By: LTJG Rob McClenning
When I won the Admiral Sims Award for Intellectual Courage at Athena 2 with the idea of developing Environmental Acoustic Recognition System (EARS), I can confidently say I was the most surprised person there.
In my mind, EARS was at best a mediocre idea, at worst it was blatant stealing from the Army. While history is full great innovators with “Eureka!” moments, EARS was born out of frustration and fear. Being on the bridge of a billion dollar warship with fog so thick you cannot see the bow, and your best bet to avoid collision is a Deck Seaman who is vaguely familiar with sound signals.
It’s enough to make even the youngest Ensign start sprouting gray hairs.
The basic concept of EARS is to take Army counter sniper technology and place it on warships to detect sound signals in low visibility environments as well as detect engines of small craft that are too small to be picked up on radar and that may not be visible to the bridge watchstanders. The Navy’s current remedy to low visibility is to open the bridge wing doors and place Deck Seamen and Supply Department Sailors topside to relay the sounds they hear to the bridge. Basically it’s like driving blind down a highway, while your friend sticks their head out the window to listen for the cars.
Most of the research for my initial EARS pitch was based off of the Army’s Boomerang project. Boomerang is an array of 8 microphones placed on the back of a humvee. When the humvee takes incoming fire, the Boomerang system uses the differentiating pressure waves on each microphone and projects the direction and estimated range of the shooter. This is information is then displayed inside to the driver.
With some simple reprogramming of the sounds being detected, I believe Boomerang could easily be installed on ships as a boon to the bridge watchstanders. After my less than spectacular victory speech I was approached by several engineers from the University of Southern California Institute of Creative Technologies to discuss various ways to do a proof of concept and possible prototype. We were all very excited to get to work right away and really make a difference.
After two months of emailing back and forth, Dave Nobles and myself received the beginnings of EARS. USC had successfully completed proof of concept with two Xbox Kinects and a cell phone. The bad news was they did not have the funding to continue any further development. Undaunted with the set back I pressed on, surely there was someone willing to back an Athena winner?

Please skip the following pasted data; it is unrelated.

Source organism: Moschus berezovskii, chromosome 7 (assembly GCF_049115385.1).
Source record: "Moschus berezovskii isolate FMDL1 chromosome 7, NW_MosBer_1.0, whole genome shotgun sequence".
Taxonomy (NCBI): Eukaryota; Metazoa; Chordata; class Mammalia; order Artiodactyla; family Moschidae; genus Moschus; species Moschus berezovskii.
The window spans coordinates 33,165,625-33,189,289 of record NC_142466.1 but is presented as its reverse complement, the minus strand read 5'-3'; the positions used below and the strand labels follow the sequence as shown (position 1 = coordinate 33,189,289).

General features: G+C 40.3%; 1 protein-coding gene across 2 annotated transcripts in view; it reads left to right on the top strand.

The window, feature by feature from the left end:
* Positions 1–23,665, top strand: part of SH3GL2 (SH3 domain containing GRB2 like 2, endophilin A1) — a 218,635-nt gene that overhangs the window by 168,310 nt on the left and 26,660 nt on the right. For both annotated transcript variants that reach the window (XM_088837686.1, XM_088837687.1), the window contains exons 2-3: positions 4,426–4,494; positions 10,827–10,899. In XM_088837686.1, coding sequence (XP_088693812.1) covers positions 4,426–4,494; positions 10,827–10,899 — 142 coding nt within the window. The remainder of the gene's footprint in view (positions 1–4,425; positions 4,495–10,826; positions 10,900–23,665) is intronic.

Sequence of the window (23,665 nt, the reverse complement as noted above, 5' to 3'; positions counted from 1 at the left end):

I decided to email the makers of the Boomerang system directly. There was no better choice than the people who actually made the equipment that EARS was based on, plus if it worked, they could make a profit by selling it to the Navy. However, Raytheon did not respond to my first email, or my second, or even my third. At this point, a year had passed since EARS had won Athena 2. Despite my best efforts and some mild interest, it seemed as if EARS was dead.
Another year passed with no hope of EARS being developed. I had transferred from BENFOLD and was working at COMNAVSURFPAC as the NFAAS coordinator. One day out of the blue I received an email from Bill Hughes, who served as the Navigator on BENFOLD. Now working at the Pentagon, Bill said he saw a presentation that I might be interested in.
Opening the attachment, I read through brief from the Army Aviation and Missile Research Development and Engineering Center (AMRDEC), on a system called FireFly. FireFly is essentially the Army’s own version of Boomerang, but better. ARMDEC added a camera as well as made the whole platform much more mobile. I decided to reach out to the Army PAO listed and see if AMRDEC had any interest in converting their equipment to maritime use.
After a few weeks of no response, I finally received an email from Dr. Tim Edwards, who works as the Chief Scientist for the FireFly project. Not only were they interested, but they had been actively seeking ways to break into the maritime community. We quickly setup a phone conference to get a feel what were working with. I was stunned by the amount of enthusiasm that Dr. Edwards and his team brought to the table. Dr. Edwards was able to allocate additional funding towards developing FireFly specifically for shipboard use, and he even offered to send a FireFly to me. Being a LTJG with no ship I had to unfortunately decline.
We continued to bounce ideas back and forth and since then we have reached out to several scientists at SPAWAR. Now we are attempting to coordinate with the Chief Science Advisor at COMNAVSURFPAC to find a test platform for FireFly. Meanwhile Dr. Edwards and his team are continuing to test FireFly with various small boat engines, and so far the results are promising.
While some ideas will naturally gain greater interest, it’s important as an innovator to keep pressing forward. Even if you win, the hard work is just starting. As painful a lesson as it is, in the Navy we know getting a new piece of equipment takes time. Even though Athena is taking great strides to speed up the process, it still takes time, sometimes months, and sometimes years. But any change that is truly worth while is worth the effort.
So EARS isn’t dead, not by a long shot, it just changed its name.
LTJG Rob McClenning is the Prospective Training Officer onboard the guided missile destroyer USS GRIDLEY, homeported out of San Diego, California. He is a graduate of the University of Missouri.
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